Global, local and block scopes and what this means for variable declaration in JavaScript

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Before we dive into JavaScript variable declaration, I want to go over a cool web tool that I use occasionally. All work that we do for clients needs to solve an issue and enhance their day to day process at work. Sometimes this request falls within getting a certain piece of functionality to work in a user’s preferred web browser. Cough…IE. Excuse me, getting over a cold. Anyway, as a Salesforce Developer or even a JavaScript developer, you might find yourself encountering bugs based on certain functions you are trying to use. Can I Use is a wonderful website that provides up to date browser support tables for support of front-end web technologies on desktop and mobile web browsers. Of course, there are other means to achieve this with Polyfills if needed, but this might help clear the air.

This searches for what browsers are compatible with querySelectorAll()

While going through material on Lightning web components, I found this great trailhead called Modern JavaScript Development that goes over some really useful material and wanted to share a few pieces of what it covers. Since Lightning web components now meet modern web standards, this is a great guide to get started with some JavaScript principles that will help along the way.

Okay so we know that var keyword is used to declare a variable. Oh theres another one? Okay, so let is also used. Ugh, another one called const?? This is getting a little out of hand but you’ll be happy to know that they all have their place and we are going to cover their purpose.

What is Scope? Scope determines the accessibility or visibility of variables. In JavaScript, there are two types: Global and Local. Let’s (ha!) cover what this means for var.

Variables with the var keyword are globally or function (locally) scoped. Globally when declared outside of a function and locally when, you guessed it, its declared within a function.

Variables declared with a global scope can be accessed within any scope.

Variables declared within a function are in the local scope and cannot be accessed outside of their scope.

Just so you know, even though the local scope is contained to the function above and yields a reference error when accessed outside the scope, I still think that you are the best blog reader! Okay, let’s go over block scoping. A variable declared with var in a block scope is available outside of that block scope.

In the example above, the bestBlogReader variable will continue to exist beyond the scope of this block and sometimes we might not want that, even if it is you. I want to take a second to look a little deeper into var and discuss JavaScript Hoisting.

When JavaScript compiles your code, all variable declarations using the var keyword are hoisted to the top of their function or global scope.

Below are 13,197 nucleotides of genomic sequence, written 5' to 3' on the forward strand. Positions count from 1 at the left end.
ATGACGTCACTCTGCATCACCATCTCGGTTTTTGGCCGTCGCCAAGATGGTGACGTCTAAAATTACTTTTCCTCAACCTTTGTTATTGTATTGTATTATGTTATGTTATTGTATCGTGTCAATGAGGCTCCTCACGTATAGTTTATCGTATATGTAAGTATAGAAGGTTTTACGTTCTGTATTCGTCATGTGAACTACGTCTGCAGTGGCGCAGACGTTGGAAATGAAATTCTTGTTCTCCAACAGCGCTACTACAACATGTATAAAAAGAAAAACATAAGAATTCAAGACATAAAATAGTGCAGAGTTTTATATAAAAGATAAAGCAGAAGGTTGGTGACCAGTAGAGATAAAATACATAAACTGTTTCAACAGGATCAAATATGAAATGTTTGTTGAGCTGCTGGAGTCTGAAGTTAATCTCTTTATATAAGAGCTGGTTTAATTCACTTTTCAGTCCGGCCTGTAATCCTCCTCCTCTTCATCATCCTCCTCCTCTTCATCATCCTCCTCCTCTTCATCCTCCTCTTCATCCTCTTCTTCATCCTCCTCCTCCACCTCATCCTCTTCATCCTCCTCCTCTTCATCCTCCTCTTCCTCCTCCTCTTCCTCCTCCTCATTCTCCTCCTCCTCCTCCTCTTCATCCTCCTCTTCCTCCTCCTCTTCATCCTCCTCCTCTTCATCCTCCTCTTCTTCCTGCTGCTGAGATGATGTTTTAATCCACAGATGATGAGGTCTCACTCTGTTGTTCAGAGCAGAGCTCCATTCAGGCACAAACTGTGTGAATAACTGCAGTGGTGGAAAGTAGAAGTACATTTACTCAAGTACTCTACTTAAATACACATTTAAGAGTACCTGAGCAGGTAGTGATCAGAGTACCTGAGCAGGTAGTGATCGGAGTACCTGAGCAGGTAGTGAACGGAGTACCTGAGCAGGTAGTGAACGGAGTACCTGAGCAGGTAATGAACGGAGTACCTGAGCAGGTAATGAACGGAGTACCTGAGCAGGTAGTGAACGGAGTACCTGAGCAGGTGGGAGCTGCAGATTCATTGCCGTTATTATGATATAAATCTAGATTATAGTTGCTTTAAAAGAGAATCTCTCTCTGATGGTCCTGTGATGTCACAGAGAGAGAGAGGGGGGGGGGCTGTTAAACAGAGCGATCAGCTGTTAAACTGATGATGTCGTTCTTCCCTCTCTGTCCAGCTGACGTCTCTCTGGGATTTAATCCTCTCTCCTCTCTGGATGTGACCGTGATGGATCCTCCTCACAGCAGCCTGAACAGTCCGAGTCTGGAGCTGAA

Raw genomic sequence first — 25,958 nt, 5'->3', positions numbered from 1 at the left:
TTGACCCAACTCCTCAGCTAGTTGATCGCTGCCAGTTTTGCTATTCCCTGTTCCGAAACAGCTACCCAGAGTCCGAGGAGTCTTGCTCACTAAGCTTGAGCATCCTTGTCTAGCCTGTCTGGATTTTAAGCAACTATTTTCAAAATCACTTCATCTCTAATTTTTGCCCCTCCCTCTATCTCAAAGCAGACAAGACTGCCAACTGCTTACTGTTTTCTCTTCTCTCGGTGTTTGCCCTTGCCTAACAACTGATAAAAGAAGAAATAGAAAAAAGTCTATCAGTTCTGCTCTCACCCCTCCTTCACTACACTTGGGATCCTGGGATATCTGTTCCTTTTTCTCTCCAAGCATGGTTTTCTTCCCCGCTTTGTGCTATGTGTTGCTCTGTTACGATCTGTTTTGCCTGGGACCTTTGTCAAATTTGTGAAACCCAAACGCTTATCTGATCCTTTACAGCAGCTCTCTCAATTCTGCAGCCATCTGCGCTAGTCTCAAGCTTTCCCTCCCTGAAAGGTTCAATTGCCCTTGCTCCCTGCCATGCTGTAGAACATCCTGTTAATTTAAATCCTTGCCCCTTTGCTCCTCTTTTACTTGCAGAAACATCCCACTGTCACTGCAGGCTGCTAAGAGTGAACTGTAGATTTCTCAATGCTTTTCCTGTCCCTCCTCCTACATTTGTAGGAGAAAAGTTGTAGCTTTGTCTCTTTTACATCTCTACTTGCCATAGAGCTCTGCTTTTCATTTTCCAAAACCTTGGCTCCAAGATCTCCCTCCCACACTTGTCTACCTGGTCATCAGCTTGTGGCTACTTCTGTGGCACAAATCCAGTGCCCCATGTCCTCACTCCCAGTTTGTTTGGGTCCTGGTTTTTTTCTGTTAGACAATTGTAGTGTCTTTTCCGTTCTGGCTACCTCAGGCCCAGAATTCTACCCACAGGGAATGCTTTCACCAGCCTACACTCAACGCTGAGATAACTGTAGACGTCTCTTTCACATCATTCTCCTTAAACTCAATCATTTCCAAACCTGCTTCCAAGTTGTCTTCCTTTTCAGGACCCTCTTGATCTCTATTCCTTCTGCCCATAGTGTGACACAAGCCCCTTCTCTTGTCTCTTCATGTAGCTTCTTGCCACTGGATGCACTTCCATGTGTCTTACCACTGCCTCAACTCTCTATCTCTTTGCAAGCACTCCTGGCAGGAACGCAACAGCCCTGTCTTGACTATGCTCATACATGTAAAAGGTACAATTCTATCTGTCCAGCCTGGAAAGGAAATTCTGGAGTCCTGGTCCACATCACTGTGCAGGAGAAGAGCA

What do you think the console output will be?

If you guessed undefined, then you are correct! This is because var variables get moved to the top of their scope when JS compiles at runtime. So the code block above is actually interpreted as this.

To recap, the two main takeaways are that a variable declared with var in a function scope cannot be accessed outside of that scope. A variable declared with var in a block scope is available outside of that block scope.

Enter the declaration type let. Variables declared with the let keyword inside of a block scope are only accessible inside of that block scope. A block is any code that exists within brackets {}. Lets look at this simple example of the difference generating a block scope variable with var and let:

The variable i when using var will continue to exist beyond the scope of the loop
The variable i when using let will not exist outside the scope of the loop

So which one do I use? It’s a pretty popular opinion that let is the preferred variable declaration now. Let’s (ha!) examine the “Why?”. Same as the var keyword, a let variable declaration can be updated within its scope. However, the difference lies with re-declaring a variable within its scope.

Because we are re-declaring it in the same scope, it will throw an error stating that this variable is already declared

But what if we declare two identical let variables in separate scopes?

Both instances are treated as separate scopes

This makes the usage of let better because you don’t have to worry about using the same name for a variable since it exists only within its scope. Last but not least, the const variable declaration!

Declaring variables using const has the same behavior as let regarding scope, however it creates a constant reference to that variable.

It’s important to note that if the constant is an object, you can still reassign the properties of that object, just not the actual object itself.

In the first object example, we are simply reassigning a property of the object, which will not throw an error. In the second, we are actually trying to reassign the object and therefore, you will get an error.

At a high level, a lot of this falls within adding enhanced security to your code and only giving access where necessary. This is known as the Principle of Least Privilege, an important concept in computer security that is also applied in programming design patterns. Thank you so much for reading and as always, if you have any questions, please don’t hesitate to reach out!

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